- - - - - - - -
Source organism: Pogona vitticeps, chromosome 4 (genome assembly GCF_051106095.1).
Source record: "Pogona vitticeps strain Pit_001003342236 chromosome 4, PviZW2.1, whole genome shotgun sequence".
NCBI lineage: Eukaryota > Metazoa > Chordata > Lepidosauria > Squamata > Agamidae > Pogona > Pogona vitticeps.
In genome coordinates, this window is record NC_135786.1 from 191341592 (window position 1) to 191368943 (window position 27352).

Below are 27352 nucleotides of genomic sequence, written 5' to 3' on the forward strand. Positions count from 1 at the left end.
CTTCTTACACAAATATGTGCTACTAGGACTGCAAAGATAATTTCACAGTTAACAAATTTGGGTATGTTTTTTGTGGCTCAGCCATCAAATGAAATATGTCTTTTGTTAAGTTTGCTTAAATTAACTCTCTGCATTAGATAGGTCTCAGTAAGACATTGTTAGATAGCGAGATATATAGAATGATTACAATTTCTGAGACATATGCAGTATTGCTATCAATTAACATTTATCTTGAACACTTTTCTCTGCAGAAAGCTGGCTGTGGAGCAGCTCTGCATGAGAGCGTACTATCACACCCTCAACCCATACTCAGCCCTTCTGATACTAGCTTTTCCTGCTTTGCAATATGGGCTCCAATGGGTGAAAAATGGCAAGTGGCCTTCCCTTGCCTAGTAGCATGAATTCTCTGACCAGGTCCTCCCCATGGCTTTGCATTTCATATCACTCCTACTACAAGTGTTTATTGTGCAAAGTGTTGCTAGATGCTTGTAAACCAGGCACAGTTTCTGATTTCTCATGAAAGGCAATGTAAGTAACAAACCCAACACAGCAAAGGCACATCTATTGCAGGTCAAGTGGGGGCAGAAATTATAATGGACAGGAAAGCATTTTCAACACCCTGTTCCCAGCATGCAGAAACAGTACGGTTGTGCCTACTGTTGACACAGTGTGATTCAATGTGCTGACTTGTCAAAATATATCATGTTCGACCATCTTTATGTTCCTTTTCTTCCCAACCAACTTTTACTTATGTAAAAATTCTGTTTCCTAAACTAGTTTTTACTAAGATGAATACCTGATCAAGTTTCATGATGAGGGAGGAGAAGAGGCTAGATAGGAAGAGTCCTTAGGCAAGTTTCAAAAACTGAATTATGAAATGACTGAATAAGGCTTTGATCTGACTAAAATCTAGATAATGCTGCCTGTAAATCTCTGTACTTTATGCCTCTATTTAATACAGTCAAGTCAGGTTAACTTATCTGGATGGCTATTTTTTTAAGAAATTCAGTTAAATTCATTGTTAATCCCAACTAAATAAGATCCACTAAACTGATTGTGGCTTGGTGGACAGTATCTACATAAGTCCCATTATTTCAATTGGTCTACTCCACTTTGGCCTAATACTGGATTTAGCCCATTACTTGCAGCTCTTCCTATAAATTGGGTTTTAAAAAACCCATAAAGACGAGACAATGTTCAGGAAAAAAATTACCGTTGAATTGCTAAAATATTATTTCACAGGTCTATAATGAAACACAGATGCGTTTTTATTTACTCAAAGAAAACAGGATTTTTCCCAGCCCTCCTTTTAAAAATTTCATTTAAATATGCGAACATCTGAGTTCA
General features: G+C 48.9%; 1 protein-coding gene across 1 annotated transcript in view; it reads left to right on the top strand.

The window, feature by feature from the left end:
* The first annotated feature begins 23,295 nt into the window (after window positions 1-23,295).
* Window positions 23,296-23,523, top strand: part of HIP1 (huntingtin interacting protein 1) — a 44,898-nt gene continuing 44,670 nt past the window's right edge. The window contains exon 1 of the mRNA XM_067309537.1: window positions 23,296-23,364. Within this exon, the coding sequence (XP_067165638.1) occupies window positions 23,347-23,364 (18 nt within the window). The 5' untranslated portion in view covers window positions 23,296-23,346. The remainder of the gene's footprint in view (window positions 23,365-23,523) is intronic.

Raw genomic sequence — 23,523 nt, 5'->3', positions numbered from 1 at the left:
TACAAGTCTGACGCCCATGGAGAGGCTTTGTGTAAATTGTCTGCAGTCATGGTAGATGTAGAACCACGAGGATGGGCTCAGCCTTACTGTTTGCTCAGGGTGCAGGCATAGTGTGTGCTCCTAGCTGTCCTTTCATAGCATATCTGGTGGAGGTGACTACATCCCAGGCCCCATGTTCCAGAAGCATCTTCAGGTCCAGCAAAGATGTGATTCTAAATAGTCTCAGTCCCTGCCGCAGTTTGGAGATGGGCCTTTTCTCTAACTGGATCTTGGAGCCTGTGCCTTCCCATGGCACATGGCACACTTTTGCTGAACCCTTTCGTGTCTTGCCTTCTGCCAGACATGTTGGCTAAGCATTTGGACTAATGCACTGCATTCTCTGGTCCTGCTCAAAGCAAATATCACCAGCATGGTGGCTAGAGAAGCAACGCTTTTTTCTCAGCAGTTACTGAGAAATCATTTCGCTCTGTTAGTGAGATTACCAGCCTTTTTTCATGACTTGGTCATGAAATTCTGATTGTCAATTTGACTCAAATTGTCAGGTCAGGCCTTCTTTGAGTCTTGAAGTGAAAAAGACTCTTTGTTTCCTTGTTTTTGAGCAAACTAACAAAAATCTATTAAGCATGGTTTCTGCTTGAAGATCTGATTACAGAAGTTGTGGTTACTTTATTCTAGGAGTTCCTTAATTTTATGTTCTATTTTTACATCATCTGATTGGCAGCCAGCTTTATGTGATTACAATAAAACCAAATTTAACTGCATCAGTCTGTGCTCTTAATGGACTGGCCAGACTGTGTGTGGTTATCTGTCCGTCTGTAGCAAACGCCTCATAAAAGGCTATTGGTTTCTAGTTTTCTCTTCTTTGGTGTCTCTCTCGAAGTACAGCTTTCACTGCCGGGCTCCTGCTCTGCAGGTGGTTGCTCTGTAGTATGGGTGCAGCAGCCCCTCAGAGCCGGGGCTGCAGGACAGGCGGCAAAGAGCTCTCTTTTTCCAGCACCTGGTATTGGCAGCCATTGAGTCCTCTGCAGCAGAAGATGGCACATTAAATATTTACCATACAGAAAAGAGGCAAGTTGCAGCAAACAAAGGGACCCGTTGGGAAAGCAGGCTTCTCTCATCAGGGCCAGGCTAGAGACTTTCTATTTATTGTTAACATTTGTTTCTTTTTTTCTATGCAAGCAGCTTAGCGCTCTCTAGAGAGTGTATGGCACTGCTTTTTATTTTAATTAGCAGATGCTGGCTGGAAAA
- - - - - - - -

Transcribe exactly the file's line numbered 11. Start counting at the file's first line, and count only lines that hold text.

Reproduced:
Raw genomic sequence — 23,523 nt, 5'->3', positions numbered from 1 at the left: